Another story for liberal religious kids, which I found as I was cleaning up my files.
One day, four of Buddha’s followers came up to him and asked how they might learn to meditate and rise above earthly things. Buddha explained to the four bhikkus how they might do so, and each of the four went off to learn a different kind of meditation. The first bhikku learned the Six Spheres of Touch. The second bhikku learned the Five Elements of Being. The third bhikku learned the Four Principal Elements. The fourth bhikku learned the Eighteen Constituents of Being. And each one of these four bhikkus learned how to meditate so well that they each achieved Enlightenment and became a holy person.
Now one day all four of these bhikkus came back to tell the Buddha what they had done, and each of them claimed that their way was the best form of mediation. At last one of them said, “Buddha, each of us has achieved Enlightenment, but we each used a different type of meditation. How could this be?”
The Buddha said, “It is like the four brothers who saw the dhak tree,” and he told them this story:
Once upon a time Bramadatta, the King of Benares, had four sons.
One day, the four sons sent for a charioteer and said to him, “We want to see a dhak tree [butea frondosa]. Show us one!”
“Very well, I will,” the charioteer replied. “Let me begin by showing the eldest son.”
The charioteer took the eldest to the forest in the chariot. It was springtime, and eldest son saw the dhak tree at the time when the buds had not yet begun to swell, and the tree looked dead.
But the charioteer told them he could not return right away. After two or three weeks had gone by, the charioteer brought the second son to see the dhak tree, but now it was entirely covered with reddish-orange flowers.
Again, the charioteer told them he could not return to the tree right away. After two or three weeks had gone by, the charioteer brought the third son to see the dhak tree, but now the flowers were gone and the tree was covered with leaves.
Again, the charioteer told them he could not return to the tree right away. The fourth son waited and waited until at last he could wait no more. The charioteer brought him to see the dhak tree when it was covered with long brown seed-pods.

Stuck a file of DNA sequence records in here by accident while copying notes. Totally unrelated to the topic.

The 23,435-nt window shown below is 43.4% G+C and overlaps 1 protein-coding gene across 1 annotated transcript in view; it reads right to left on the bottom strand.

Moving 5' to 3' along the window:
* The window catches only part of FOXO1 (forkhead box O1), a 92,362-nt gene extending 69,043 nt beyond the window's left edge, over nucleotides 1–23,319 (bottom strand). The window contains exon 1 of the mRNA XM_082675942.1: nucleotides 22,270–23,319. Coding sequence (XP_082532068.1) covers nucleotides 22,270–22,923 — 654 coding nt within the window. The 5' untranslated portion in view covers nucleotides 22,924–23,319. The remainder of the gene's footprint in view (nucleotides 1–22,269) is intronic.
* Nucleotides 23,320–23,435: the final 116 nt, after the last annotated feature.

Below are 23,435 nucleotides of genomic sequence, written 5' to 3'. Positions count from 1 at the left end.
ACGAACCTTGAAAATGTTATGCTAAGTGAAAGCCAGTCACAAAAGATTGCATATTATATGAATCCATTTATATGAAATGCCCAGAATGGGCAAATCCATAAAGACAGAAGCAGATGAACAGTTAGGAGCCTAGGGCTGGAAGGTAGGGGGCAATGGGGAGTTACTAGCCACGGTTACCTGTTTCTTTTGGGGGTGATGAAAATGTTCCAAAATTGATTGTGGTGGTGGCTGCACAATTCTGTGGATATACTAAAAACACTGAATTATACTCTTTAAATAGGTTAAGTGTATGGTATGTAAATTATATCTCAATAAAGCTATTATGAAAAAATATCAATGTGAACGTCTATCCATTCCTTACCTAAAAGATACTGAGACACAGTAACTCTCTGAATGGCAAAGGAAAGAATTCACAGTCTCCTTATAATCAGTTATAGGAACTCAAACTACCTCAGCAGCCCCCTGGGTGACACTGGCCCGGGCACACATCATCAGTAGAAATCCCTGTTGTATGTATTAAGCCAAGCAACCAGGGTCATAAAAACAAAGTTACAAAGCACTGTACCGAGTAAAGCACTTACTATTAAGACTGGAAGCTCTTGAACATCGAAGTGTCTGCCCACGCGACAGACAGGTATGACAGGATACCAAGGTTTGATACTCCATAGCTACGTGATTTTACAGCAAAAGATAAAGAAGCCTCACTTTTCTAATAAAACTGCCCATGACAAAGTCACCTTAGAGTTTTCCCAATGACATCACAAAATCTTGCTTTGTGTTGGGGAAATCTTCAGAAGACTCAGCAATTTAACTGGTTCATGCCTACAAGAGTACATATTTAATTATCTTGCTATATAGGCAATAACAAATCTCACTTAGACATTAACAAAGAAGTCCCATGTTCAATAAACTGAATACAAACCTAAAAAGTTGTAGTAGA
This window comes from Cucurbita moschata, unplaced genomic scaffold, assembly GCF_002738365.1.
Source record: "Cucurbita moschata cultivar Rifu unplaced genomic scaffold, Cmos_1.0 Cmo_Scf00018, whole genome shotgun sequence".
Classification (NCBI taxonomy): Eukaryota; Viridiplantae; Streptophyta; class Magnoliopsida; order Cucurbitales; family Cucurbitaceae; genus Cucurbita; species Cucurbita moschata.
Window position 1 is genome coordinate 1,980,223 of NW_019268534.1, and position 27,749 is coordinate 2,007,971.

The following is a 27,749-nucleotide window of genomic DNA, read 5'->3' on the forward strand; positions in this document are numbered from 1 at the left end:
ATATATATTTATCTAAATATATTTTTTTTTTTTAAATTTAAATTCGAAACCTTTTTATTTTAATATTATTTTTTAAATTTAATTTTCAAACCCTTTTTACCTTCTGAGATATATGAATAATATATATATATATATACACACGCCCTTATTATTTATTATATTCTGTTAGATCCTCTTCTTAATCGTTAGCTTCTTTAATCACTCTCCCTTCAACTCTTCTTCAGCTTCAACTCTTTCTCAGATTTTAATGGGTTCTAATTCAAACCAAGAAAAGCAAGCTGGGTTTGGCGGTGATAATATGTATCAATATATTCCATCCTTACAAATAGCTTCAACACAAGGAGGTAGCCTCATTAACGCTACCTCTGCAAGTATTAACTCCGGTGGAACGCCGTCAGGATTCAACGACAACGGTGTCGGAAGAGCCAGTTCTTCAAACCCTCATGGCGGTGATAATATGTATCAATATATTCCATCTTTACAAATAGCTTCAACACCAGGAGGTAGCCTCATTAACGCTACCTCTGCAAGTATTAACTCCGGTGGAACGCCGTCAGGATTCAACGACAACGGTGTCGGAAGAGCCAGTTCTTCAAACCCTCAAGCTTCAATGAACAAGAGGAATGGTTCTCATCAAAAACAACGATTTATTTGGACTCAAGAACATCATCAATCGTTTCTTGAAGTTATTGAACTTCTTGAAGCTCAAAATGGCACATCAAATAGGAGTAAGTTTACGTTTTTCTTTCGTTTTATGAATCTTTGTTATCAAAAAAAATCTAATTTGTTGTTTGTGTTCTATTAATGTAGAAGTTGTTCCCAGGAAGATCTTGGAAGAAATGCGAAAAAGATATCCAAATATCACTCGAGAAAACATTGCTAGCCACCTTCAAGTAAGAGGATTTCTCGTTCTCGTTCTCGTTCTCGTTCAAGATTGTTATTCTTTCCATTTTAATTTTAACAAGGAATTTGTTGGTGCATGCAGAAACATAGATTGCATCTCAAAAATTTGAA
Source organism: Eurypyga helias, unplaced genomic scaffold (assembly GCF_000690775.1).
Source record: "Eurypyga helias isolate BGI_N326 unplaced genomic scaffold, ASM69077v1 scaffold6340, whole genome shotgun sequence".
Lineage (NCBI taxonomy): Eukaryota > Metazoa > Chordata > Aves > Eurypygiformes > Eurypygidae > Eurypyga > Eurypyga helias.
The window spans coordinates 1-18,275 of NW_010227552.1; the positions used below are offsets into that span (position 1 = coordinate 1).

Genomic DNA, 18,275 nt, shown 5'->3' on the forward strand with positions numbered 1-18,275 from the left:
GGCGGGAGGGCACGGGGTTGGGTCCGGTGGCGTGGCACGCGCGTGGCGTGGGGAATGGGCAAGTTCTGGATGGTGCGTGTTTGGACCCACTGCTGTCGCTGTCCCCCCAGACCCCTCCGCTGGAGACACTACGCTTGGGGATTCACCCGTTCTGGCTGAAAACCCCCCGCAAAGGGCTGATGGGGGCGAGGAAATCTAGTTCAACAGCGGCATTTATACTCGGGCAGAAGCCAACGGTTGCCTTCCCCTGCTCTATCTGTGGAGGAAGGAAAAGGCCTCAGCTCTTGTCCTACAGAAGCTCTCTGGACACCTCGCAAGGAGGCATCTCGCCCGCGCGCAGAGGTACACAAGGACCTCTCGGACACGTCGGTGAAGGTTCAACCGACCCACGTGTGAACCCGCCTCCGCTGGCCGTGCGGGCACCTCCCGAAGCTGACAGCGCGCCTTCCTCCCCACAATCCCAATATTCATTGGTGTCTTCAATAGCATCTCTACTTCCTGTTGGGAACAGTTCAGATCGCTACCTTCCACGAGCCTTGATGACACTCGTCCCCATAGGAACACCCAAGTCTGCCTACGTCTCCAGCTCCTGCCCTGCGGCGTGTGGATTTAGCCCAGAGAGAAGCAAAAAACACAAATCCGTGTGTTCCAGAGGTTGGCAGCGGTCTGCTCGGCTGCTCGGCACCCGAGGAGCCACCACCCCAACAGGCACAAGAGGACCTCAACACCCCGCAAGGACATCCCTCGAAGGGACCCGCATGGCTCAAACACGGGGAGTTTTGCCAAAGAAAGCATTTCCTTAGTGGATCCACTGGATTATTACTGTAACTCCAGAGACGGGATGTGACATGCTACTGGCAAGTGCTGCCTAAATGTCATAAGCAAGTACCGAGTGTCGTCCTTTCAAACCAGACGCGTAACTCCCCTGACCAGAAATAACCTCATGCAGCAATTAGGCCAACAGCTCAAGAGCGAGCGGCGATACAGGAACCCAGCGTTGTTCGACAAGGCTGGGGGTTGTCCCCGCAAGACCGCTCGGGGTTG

When at last all the brothers had seen the dhak tree, they sat down together, and someone asked, “So what is the dhak tree like?”
The first brother answered, “It is like a bunch of dead twigs!”
And the second brother said, “No, it is reddish-orange like a big piece of meat!”
And the third brother said, “No, it has leaves like a banyan tree!”
And the fourth brother said, “No, it looks just like the acacia tree with its long seed pods!”
None of them liked the answers the other gave. So they ran to find their father.
“Father,” they asked, “tell us, what is the dhak tree like?”
“You have all seen the tree,” the king said. “You tell me what it’s like.”
And the four brothers gave the king four different answers.
“You have all seen the tree,” said the king. “But when the charioteer showed you the tree, you didn’t ask him what the tree looked like at other times of the year. This is where your mistake lies.”
And the king recited a poem:
Each one of you has gone to view the tree,
And yet you are in great perplexity.
But you forgot to ask the charioteer
What forms the dhak tree takes throughout the year.
Buddha then spoke to the four bhikkus. “These four brothers did not ask themselves what the tree looked like in different times of the year, and so they fell into doubt. So the four of you have fallen into doubt about what is true and right.” Then the Buddha gave another stanza for the king’s poem:
If you know truth, but with deficiency,
You’ll be unsure, like those four and their tree.
Source: Adapted from the Kimsukopama-Jataka, in The Jataka; or, Stories of the Buddha’s Former Births, edited by E. B. Cowell (Cambridge: Cambridge University Press, 1895), book 2, no. 248.